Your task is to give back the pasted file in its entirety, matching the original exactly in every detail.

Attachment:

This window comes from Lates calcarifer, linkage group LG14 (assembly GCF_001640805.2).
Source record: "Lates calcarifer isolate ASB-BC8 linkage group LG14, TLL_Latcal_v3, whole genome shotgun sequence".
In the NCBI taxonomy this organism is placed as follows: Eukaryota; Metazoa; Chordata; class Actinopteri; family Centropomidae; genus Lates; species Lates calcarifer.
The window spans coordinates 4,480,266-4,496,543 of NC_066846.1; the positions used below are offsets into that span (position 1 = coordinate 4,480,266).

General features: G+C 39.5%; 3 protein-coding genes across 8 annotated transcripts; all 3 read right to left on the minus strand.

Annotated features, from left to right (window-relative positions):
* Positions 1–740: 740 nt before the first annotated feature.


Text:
This window comes from Lates calcarifer, linkage group LG14 (assembly GCF_001640805.2).
Source record: "Lates calcarifer isolate ASB-BC8 linkage group LG14, TLL_Latcal_v3, whole genome shotgun sequence".
In the NCBI taxonomy this organism is placed as follows: Eukaryota; Metazoa; Chordata; class Actinopteri; family Centropomidae; genus Lates; species Lates calcarifer.
The window spans coordinates 4,480,266-4,496,543 of NC_066846.1; the positions used below are offsets into that span (position 1 = coordinate 4,480,266).

General features: G+C 39.5%; 3 protein-coding genes across 8 annotated transcripts; all 3 read right to left on the minus strand.

Annotated features, from left to right (window-relative positions):
* Positions 1–740: 740 nt before the first annotated feature.